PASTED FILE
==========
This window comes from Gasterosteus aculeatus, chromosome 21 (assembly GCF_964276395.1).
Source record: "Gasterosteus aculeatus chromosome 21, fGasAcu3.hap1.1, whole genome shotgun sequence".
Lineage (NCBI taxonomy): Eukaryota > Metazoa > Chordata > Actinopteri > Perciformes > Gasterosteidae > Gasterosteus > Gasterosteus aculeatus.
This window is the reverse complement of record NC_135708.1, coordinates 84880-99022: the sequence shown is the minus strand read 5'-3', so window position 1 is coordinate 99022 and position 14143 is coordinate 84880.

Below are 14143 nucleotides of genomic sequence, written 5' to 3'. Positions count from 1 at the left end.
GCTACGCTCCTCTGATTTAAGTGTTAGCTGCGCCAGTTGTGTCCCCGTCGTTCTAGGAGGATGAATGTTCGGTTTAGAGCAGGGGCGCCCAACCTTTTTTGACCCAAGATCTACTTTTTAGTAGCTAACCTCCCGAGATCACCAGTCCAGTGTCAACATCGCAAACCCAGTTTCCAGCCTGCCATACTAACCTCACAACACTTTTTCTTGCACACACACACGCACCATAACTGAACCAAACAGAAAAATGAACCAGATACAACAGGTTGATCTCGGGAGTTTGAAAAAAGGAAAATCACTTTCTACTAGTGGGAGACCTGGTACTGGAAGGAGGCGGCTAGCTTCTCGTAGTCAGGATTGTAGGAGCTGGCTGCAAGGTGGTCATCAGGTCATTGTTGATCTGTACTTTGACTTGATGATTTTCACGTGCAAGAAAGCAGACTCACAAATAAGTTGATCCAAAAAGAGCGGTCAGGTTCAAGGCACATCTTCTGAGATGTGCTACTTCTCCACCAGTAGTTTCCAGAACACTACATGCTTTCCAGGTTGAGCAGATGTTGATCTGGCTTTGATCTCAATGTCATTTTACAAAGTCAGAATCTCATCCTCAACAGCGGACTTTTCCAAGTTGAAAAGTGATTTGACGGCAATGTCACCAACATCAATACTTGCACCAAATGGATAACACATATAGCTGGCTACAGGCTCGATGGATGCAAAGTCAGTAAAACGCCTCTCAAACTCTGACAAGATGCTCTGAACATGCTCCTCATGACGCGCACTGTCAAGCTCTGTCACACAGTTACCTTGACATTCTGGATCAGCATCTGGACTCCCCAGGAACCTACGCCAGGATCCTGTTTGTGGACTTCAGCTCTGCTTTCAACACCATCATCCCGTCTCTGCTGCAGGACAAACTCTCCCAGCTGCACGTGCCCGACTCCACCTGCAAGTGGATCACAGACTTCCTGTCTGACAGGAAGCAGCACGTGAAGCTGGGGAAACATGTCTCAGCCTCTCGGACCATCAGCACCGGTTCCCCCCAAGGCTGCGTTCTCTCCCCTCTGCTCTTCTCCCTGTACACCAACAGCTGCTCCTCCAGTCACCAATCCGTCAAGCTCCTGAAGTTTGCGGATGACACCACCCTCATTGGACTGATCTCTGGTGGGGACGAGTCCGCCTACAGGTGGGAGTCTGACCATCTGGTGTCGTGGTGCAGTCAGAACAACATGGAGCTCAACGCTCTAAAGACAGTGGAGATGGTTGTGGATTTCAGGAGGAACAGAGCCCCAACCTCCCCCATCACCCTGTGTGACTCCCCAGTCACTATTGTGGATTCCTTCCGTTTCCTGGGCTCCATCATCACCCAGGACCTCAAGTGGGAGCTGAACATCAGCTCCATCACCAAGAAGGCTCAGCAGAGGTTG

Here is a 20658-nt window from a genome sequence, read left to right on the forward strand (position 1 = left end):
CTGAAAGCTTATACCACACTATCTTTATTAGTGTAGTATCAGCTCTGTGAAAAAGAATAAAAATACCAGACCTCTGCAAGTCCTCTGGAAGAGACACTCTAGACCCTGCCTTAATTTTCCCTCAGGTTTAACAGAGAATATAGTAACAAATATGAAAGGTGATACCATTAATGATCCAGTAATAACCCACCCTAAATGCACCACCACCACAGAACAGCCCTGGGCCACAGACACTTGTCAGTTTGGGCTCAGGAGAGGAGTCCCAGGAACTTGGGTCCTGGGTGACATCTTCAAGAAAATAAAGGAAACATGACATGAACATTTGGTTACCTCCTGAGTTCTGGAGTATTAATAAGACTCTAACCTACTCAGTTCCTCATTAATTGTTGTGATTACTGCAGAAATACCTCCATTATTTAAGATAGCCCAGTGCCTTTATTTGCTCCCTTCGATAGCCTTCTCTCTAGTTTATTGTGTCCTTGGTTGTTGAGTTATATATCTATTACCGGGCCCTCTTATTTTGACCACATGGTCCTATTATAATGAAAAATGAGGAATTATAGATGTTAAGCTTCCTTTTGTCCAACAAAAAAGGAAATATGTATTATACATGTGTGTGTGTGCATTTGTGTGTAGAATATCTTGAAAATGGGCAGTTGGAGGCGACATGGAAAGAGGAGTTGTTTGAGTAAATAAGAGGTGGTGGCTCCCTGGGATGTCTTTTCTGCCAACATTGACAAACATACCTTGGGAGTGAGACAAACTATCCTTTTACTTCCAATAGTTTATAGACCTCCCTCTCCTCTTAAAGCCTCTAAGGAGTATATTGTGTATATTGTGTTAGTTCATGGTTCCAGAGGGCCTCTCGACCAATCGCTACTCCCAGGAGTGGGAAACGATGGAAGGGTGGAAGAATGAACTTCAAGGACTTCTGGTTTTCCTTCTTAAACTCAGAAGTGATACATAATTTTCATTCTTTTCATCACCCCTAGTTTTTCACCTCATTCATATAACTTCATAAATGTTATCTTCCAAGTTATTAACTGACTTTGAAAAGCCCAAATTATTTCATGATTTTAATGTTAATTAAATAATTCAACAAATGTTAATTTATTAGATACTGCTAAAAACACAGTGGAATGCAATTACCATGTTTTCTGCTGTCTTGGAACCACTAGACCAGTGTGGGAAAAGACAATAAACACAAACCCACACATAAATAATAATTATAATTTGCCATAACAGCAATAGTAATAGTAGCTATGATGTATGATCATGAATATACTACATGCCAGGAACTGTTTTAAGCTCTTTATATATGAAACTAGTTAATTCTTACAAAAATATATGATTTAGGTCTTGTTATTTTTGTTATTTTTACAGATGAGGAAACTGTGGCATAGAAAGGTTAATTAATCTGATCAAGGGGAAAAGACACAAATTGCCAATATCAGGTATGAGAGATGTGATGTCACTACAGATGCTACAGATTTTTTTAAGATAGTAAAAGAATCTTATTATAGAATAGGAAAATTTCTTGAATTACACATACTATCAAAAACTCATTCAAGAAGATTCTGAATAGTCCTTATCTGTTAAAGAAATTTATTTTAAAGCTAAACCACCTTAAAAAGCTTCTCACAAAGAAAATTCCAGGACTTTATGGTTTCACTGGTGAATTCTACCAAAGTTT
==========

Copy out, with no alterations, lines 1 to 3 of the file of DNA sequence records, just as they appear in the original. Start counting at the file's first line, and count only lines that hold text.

This window comes from Gasterosteus aculeatus, chromosome 21 (assembly GCF_964276395.1).
Source record: "Gasterosteus aculeatus chromosome 21, fGasAcu3.hap1.1, whole genome shotgun sequence".
Lineage (NCBI taxonomy): Eukaryota > Metazoa > Chordata > Actinopteri > Perciformes > Gasterosteidae > Gasterosteus > Gasterosteus aculeatus.